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    1. True it isn't a problem everywhere. Chinese Wisteria is on the invasive species list for the Southeast, a few Midwest and Northeastern states.

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  6. I love wisteria, but after seeing it run rampant, I have never put one in my garden. I've thought about the American kind, but haven't found the right place for it. Thanks for informing people about its invasiveness. It's scary to see it out of control.

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    1. If you get up close and see the damage that these invasive plants do to an ecosystem it is very scary. We loose so many native plants due to invasives it is really sad!

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  7. I have one that grows in shade and and somewhat less vigorous but it is still young and ignored.

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  8. Amen Karin! It is all over the place here. Every time I open your blog page, I laugh at the sight of that chipmunk.

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  9. Wisteria is indeed a siren, I agree!

    Sunlight Gardens in TN carries the native wisteria and is an excellent mail order nursery.

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  10. Wisteria is tenacious. Beautiful, but a thug. It needs such a strong support in which to grow, yet has a way of bringing down some mighty arbors in its wake.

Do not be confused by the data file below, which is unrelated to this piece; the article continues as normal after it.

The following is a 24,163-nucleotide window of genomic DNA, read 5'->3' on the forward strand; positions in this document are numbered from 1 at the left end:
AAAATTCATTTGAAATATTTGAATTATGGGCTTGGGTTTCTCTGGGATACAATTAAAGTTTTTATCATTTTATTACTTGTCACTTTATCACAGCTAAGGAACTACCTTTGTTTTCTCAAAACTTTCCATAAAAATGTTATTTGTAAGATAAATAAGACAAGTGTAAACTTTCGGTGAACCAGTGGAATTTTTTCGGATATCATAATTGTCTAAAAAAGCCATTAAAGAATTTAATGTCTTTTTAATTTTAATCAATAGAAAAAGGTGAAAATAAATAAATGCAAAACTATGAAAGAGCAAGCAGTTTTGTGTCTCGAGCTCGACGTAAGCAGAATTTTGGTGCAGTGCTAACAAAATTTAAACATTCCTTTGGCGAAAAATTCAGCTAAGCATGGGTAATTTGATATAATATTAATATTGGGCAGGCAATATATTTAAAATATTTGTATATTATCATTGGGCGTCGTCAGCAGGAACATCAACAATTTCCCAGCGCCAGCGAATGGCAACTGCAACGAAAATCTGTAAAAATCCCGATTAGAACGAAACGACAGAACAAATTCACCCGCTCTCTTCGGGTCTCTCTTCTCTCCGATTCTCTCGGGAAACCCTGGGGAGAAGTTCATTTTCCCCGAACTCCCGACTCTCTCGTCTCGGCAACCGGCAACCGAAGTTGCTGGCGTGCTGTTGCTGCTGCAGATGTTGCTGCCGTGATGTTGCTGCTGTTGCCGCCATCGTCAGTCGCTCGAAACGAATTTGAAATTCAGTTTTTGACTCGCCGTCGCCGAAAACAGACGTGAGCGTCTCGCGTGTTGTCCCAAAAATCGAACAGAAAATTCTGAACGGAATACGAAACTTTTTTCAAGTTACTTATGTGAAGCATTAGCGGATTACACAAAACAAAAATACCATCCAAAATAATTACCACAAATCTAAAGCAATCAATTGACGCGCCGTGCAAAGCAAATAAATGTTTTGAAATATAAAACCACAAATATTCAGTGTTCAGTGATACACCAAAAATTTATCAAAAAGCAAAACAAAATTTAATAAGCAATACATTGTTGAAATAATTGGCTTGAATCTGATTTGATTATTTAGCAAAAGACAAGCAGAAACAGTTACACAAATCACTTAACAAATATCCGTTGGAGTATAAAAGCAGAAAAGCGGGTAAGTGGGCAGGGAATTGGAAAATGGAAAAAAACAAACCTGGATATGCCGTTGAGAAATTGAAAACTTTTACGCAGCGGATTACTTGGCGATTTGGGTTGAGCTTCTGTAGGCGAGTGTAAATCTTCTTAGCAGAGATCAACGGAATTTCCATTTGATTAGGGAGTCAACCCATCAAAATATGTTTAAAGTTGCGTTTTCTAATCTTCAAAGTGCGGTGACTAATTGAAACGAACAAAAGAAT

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  11. Hi Karin, Your post is a good cautionary tale. It seems many vines must be carefully considered. I planted a variegated Porcelain Vine and have since read that it can be problematic in the same way that Wisteria sinensis can be. You have wisely reminded us that gardeners need to be thoughtful of the environment and responsible in their plant choices.

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  12. I spent last weekend working with my neighbor to try to remove wisteria from a long stretch of fence between us that is up in my trees and has already caused the loss of some of them. Any recommendations for how to get rid of it in large areas? By the way, I've seen the American Wisteria in the gardens in Colonial Williamsburg. I think it is even prettier, but unfortunately not as strongly fragrant.

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    1. Sharon, the best way to eradicate wisteria in a large area is to spray the leaves with a herbicide during the growing season. If you are removing them by hand and need to be mindful of other trees and plants in the area it is best to remove them by hand (sounds like what you are doing)by cutting the vines and pull them out of the trees. You can pull the roots out of the ground but if they are to large paint the cut vine with an herbicide. Be sure to remove as much as possible before they seed and watch for new sprouts. Good luck!

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"Don't wait for someone to bring you flowers. Plant your own garden and decorate your soul"